THE two candidates for the Conservative Party Leadership have faced a grilling in the North-East.

Jeremy Hunt and Boris Johnson were in Darlington on Friday, where they faced questions from Tory party members.

Brexit dominated the narrative for both men, while Labour leader Jeremy Corbyn was frequently mentioned.

However, farming, police cuts and education funding were all discussed.

Both candidates made a speech before taking questions, first from CNN's Hannah Vaughan Jones and then from the audience.

Mr Johnson said: "Whatever happens in November after we leave, the planes will fly, the water will run, and there will be a way for our Mars Bars to get through. And there will be parmos.

"There's a lot of work to do but it can be done. Around the world, people admire, love, and respect this country. If only we could see ourselves as others do.

"I think the Northern Powerhouse needs much more content. We need to be investing in broadband and high speed rail connections.

"I will get more police on the streets and back them with stop and search. We will continue to support UK agriculture and continue with vital support for farmers. We will make sure we don't allow food to come in that doesn't conform to UK hygiene or animal rights standards.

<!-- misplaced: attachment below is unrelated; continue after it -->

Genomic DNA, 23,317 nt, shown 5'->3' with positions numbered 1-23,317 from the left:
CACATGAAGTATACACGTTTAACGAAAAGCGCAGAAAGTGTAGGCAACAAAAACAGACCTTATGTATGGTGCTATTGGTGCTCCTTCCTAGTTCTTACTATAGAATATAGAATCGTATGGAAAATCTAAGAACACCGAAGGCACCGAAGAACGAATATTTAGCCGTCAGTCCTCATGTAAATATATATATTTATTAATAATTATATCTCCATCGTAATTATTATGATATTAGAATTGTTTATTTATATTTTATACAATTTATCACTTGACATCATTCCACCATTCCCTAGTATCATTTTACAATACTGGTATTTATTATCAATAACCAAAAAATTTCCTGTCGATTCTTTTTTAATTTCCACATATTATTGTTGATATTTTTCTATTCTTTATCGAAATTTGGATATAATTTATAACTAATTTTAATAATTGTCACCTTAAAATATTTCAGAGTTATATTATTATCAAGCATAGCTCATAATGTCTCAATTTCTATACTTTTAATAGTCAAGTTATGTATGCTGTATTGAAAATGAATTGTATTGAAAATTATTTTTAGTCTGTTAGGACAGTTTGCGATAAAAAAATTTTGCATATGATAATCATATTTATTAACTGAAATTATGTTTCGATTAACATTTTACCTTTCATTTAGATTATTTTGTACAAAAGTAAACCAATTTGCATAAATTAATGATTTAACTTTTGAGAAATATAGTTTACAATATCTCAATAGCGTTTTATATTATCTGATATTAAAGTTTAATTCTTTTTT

"We're going to knock Jeremy Corbyn and the Labour Party for six."

Mr Johnson also strongly denied claims that, during his time as Foreign Secretary, information was withheld from him due to fears over his discipline.

Mr Hunt started by claiming that he and Johnson are not too different with their views on Brexit, in that they would both prefer to leave with a deal.

However, Hunt claimed he would be better placed to negotiate with the EU due to his entrepreneurial background.

He also made reference to protecting farmers and addressed the North-South divide.

Hunt said: "If you're a sheep farmer it would be a shock if you're suddenly faced with 40 per cent export taxes. We will try and help them adjust.

"If there's disruption, the British Government will be there for you to help you adjust.

"I think we have to back HS2. We've been talking about the North-South divide for a long time, we need to do something about it. We need to have two tech triangles, one in the South and one in the North."

Both men also reiterated their fears that, if the party fails to deliver Brexit, they could cease to exist.

Mr Hunt said: "Get this wrong and there will be no Conservative Government, no Brexit, and potentially, no Conservative Party.

"Faced with our hard left populist, we could chose our own populist, or we could chose our own Jeremy."

Johnson added: "We're facing an existential crisis as a party and a political class.

"We asked the people if they wanted to leave the EU. The British people returned a very clear answer which was extraordinary.

"It's why we're languishing in the polls. "